Announcing Event Bus Modules

Apr 04, 2023 by

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Oliver Juhl

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Oliver Juhl

We are announcing a significant update and change to the events system of Medusa.
Announcing Event Bus Modules
Today, we are announcing a significant update and change to the events system of Medusa. We are moving part of the Event Bus from the core package to a separate module. Our continuous efforts to build a more modular and flexible engine motivate the decision.
In a space with continuous innovations and fierce competition, the ability to adapt your product to changes, run experiments, and leverage new technology becomes highly relevant for businesses to stay ahead (or keep up) with the competition.
To do so, you need flexibility in your setup.
At Medusa, we strive to provide merchants and developers with the building blocks to create bespoke experiences. These building blocks give you a strong starting point and are created to be replaced with more advanced functionality as your business grows, and your needs change.
The flexibility and ease of customization enable businesses to focus on building the best product for their customers without worrying about the typical triennial migration project.
The Event Bus modules give businesses the freedom to choose the technology to power the events system of Medusa.

What are modules?

Until now, Medusa has offered two ways of extending or replacing core functionality with custom implementations or third-party services; through Strategies and Plugins.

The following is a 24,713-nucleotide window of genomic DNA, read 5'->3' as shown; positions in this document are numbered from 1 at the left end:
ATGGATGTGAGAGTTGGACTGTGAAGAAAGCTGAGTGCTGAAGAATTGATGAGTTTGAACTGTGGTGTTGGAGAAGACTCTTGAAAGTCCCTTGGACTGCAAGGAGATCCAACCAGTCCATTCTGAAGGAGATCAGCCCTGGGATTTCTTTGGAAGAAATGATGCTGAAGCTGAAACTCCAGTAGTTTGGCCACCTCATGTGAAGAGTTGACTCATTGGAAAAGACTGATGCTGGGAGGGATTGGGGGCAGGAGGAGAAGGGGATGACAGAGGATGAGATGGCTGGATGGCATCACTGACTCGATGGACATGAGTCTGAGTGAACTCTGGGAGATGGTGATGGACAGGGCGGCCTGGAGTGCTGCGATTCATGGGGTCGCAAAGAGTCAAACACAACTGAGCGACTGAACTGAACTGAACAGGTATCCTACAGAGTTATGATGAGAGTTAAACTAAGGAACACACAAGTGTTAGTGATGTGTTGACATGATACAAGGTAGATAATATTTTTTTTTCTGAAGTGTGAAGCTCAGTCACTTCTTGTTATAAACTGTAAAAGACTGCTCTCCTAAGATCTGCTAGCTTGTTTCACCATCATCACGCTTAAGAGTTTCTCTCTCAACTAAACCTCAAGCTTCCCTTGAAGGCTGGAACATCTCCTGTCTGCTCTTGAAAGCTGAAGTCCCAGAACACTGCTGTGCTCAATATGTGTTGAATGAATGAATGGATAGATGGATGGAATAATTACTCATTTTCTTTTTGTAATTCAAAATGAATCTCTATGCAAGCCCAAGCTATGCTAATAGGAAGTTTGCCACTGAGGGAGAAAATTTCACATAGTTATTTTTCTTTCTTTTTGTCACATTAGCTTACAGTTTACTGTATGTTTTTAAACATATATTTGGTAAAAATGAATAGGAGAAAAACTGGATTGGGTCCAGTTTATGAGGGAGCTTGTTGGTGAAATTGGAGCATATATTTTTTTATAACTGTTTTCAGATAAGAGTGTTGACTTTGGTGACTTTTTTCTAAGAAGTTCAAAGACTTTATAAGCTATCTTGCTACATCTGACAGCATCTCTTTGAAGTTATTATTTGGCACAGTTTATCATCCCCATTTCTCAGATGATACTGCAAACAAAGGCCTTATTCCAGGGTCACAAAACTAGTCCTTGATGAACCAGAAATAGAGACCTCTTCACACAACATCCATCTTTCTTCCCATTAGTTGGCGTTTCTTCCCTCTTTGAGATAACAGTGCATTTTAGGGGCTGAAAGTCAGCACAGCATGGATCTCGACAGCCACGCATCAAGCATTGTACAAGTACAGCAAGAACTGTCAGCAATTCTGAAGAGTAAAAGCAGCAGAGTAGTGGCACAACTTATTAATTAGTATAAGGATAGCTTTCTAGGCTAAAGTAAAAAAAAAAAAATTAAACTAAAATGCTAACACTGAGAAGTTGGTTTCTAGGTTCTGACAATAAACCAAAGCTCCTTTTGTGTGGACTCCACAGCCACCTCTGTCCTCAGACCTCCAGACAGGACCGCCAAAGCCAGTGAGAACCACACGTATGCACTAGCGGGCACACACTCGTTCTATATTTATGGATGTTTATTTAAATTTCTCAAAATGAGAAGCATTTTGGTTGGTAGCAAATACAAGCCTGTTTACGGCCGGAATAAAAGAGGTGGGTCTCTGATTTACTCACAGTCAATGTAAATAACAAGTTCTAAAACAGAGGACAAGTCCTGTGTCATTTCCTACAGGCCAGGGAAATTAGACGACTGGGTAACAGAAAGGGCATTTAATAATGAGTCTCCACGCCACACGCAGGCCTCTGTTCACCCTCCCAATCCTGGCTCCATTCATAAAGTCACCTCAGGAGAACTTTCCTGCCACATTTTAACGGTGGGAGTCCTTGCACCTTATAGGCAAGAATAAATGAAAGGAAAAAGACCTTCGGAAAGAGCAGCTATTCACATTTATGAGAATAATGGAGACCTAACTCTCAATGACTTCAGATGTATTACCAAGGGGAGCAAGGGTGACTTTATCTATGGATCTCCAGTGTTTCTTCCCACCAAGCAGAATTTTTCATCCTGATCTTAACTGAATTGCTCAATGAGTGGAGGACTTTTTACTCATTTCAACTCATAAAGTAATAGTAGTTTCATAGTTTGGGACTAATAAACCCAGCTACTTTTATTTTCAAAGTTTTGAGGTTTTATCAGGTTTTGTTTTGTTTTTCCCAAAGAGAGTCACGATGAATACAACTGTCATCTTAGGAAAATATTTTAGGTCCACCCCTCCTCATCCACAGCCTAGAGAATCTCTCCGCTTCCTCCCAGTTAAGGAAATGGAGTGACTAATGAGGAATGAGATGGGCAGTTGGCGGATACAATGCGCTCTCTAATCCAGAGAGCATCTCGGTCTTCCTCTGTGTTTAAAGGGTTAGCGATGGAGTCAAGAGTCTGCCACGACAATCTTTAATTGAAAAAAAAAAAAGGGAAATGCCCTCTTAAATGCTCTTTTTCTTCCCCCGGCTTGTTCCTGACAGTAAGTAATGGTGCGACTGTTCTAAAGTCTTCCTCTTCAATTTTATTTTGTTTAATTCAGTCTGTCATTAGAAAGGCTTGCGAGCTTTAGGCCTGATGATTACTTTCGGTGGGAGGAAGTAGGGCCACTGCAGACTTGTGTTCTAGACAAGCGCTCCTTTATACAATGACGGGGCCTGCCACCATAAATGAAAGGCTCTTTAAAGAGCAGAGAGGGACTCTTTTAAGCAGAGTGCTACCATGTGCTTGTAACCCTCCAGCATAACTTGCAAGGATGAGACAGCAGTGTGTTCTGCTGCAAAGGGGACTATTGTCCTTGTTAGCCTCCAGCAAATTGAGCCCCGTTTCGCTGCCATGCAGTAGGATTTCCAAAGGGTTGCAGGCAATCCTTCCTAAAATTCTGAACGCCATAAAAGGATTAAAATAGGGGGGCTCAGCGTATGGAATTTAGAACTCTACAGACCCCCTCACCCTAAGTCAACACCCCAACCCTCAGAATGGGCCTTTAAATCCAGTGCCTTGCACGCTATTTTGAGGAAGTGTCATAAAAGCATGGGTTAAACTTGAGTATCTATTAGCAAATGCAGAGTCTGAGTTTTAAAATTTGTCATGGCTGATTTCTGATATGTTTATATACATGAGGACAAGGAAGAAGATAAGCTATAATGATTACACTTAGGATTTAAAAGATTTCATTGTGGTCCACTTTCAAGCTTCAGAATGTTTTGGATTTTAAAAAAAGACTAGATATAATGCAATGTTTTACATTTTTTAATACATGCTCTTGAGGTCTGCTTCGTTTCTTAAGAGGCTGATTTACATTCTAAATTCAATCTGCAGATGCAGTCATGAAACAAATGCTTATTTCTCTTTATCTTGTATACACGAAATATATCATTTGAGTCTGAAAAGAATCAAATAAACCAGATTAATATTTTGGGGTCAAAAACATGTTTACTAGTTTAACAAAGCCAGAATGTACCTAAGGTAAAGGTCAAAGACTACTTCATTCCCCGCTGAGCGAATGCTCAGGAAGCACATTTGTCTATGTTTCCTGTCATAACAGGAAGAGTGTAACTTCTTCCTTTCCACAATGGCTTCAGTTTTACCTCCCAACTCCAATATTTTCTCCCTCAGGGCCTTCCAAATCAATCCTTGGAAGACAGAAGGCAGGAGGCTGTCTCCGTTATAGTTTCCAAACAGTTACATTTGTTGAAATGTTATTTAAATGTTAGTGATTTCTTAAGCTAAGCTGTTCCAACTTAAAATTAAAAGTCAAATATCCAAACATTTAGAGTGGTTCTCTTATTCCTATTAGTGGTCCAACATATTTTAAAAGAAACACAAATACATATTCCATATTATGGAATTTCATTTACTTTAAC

Strategies allow you to override an isolated piece of business logic e.g. cart completion or product import, and plugins are used to build custom features or integrate services with your engine. The latter is especially well-suited for when you want several of the same type of services installed, e.g. payment providers.
Modules allow you to replace business domains or specific elements in your stack with pre-built functionality, custom implementations, or third-party providers. They can be shipped through
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and are configurable in
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- similar to plugins.
The main difference between Modules and Strategies and Plugins, in the context of business domains, is that Modules do not necessarily share application scope and resources with the core. Effectively, this means that a module can live without dependencies on core concepts and be powered by a separate data store.
This unlocks a multitude of opportunities, as you can power entire domains of Medusa with third-party APIs or custom implementations that fit your organization’s needs. Let’s take user authentication as an example. Separating the Users domain into a module will allow businesses to use providers like Okta to manage everything related to users, authentication, roles, etc. - without shoehorning an existing feature to work correctly through an integration.
Refer to our documentation for a detailed walkthrough of the Modules API, including setup and building one yourself. In this post, we only briefly explain simple usage and configuration.

Event Bus module

One of the first use cases of modules is within the events' domain. We are introducing an Event Bus module enabling businesses to use any available pub/sub technology to power the message broker of Medusa.
We still offer a fully functional event bus powered by Redis out-of-the-box, but instead of being baked into the core, you must install and configure it.